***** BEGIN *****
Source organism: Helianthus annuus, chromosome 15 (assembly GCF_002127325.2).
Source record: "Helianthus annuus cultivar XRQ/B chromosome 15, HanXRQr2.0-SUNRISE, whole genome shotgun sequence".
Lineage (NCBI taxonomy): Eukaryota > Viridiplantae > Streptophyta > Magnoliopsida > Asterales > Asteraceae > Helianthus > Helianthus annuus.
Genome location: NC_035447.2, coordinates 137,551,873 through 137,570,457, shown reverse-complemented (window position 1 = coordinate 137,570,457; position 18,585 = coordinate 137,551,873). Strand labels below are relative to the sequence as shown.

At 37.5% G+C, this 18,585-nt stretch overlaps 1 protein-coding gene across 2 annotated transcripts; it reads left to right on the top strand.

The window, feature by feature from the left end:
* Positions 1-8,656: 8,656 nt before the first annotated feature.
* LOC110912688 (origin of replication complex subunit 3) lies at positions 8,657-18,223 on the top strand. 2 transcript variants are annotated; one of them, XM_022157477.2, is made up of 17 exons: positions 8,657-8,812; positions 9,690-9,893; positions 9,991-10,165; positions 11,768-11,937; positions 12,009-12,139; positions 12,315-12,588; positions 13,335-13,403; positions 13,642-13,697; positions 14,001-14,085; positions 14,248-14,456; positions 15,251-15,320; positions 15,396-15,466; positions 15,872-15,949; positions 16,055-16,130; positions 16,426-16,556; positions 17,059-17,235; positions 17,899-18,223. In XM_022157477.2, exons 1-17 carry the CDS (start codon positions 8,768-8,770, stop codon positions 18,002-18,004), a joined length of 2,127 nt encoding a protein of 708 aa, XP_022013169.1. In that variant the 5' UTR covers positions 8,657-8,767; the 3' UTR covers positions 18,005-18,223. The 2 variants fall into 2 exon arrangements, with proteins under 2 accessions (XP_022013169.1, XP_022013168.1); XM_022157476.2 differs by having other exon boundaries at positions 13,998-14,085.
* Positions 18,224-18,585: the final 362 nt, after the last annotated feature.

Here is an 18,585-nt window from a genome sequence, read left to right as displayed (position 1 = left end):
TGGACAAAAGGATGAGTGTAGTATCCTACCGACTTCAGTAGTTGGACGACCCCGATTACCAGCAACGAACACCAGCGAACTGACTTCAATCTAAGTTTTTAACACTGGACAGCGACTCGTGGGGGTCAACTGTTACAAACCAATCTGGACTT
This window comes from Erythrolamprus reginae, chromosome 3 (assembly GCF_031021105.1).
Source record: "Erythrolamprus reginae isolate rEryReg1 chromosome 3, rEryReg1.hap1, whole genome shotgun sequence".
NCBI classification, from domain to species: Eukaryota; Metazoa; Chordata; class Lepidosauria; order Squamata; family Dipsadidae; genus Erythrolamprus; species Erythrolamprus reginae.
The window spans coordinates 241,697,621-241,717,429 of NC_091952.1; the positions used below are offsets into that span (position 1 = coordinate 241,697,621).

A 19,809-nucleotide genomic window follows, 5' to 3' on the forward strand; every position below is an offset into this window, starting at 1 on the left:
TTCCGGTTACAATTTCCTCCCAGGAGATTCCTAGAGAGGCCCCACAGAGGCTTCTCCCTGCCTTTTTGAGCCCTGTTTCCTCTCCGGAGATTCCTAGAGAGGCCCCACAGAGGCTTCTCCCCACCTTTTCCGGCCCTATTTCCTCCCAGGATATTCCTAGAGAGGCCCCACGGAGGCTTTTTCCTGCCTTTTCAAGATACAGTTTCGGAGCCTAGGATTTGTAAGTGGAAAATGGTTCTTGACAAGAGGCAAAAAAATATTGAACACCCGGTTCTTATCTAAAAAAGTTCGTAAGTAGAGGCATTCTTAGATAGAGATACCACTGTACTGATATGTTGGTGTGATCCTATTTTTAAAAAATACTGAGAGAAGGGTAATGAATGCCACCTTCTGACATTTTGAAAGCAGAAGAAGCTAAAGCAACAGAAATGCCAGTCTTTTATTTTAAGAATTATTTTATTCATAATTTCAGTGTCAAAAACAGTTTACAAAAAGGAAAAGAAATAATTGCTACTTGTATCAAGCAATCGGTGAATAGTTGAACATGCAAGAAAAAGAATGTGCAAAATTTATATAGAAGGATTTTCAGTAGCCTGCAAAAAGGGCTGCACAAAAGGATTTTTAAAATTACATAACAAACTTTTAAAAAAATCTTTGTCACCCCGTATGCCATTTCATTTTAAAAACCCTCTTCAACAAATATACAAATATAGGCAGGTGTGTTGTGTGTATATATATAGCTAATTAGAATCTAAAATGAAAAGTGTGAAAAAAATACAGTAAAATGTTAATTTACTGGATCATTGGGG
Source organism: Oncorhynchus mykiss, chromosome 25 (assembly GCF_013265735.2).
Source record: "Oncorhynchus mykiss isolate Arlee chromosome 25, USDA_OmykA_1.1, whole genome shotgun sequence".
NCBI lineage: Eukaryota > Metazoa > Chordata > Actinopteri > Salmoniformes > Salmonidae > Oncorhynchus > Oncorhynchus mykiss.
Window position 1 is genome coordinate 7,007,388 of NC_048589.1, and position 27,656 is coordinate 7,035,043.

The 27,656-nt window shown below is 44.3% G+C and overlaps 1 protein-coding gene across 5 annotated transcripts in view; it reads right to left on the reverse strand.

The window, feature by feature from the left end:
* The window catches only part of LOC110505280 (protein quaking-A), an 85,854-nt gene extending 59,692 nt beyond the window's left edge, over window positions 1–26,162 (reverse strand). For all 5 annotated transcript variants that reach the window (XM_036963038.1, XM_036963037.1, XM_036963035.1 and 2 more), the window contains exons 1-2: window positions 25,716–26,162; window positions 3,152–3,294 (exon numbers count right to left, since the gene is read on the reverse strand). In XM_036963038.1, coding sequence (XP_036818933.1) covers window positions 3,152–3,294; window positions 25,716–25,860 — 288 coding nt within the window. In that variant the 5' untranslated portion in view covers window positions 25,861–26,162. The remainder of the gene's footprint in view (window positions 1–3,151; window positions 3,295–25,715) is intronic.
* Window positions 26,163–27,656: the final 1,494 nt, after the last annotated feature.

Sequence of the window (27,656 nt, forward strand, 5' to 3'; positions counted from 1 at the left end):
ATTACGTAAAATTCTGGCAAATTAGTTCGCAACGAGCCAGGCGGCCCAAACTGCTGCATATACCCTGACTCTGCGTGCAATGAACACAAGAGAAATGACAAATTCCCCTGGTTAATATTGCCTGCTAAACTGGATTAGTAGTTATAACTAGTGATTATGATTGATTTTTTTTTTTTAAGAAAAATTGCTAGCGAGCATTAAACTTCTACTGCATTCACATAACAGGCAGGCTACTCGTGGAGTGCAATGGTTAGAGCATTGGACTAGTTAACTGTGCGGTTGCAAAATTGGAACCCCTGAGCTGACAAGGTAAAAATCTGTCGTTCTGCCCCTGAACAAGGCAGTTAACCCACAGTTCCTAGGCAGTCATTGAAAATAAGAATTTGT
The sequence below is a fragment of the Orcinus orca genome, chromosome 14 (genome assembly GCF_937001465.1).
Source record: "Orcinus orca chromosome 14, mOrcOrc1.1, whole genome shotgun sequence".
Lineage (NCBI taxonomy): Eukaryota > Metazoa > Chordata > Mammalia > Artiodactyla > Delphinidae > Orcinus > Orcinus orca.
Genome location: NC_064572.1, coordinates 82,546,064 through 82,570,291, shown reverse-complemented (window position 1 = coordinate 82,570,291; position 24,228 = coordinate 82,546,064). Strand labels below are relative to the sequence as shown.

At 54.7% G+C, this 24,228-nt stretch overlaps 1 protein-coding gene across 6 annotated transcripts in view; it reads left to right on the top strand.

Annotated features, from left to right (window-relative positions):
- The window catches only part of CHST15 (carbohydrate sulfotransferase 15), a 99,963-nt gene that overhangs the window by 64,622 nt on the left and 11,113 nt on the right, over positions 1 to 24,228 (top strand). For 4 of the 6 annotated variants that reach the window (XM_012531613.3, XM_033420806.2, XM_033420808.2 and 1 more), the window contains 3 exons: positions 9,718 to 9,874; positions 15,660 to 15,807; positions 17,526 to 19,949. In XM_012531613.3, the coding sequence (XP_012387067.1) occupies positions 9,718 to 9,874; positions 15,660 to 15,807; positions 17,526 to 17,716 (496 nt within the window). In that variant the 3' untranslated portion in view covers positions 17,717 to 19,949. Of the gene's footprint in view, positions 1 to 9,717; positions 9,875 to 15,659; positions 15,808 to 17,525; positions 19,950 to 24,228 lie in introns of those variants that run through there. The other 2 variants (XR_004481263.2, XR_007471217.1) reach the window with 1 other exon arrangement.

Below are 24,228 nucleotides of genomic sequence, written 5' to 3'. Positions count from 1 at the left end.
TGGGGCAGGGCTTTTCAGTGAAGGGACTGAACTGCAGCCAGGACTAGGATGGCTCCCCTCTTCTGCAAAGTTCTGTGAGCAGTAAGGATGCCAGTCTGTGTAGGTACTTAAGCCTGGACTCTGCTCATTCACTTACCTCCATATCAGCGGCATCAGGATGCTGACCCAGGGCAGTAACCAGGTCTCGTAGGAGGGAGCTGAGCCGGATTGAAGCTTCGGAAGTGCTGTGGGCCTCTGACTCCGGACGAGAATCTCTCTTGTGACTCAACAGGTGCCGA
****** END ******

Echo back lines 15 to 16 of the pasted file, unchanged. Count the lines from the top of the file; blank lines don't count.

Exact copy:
The window spans coordinates 241,697,621-241,717,429 of NC_091952.1; the positions used below are offsets into that span (position 1 = coordinate 241,697,621).

A 19,809-nucleotide genomic window follows, 5' to 3' on the forward strand; every position below is an offset into this window, starting at 1 on the left: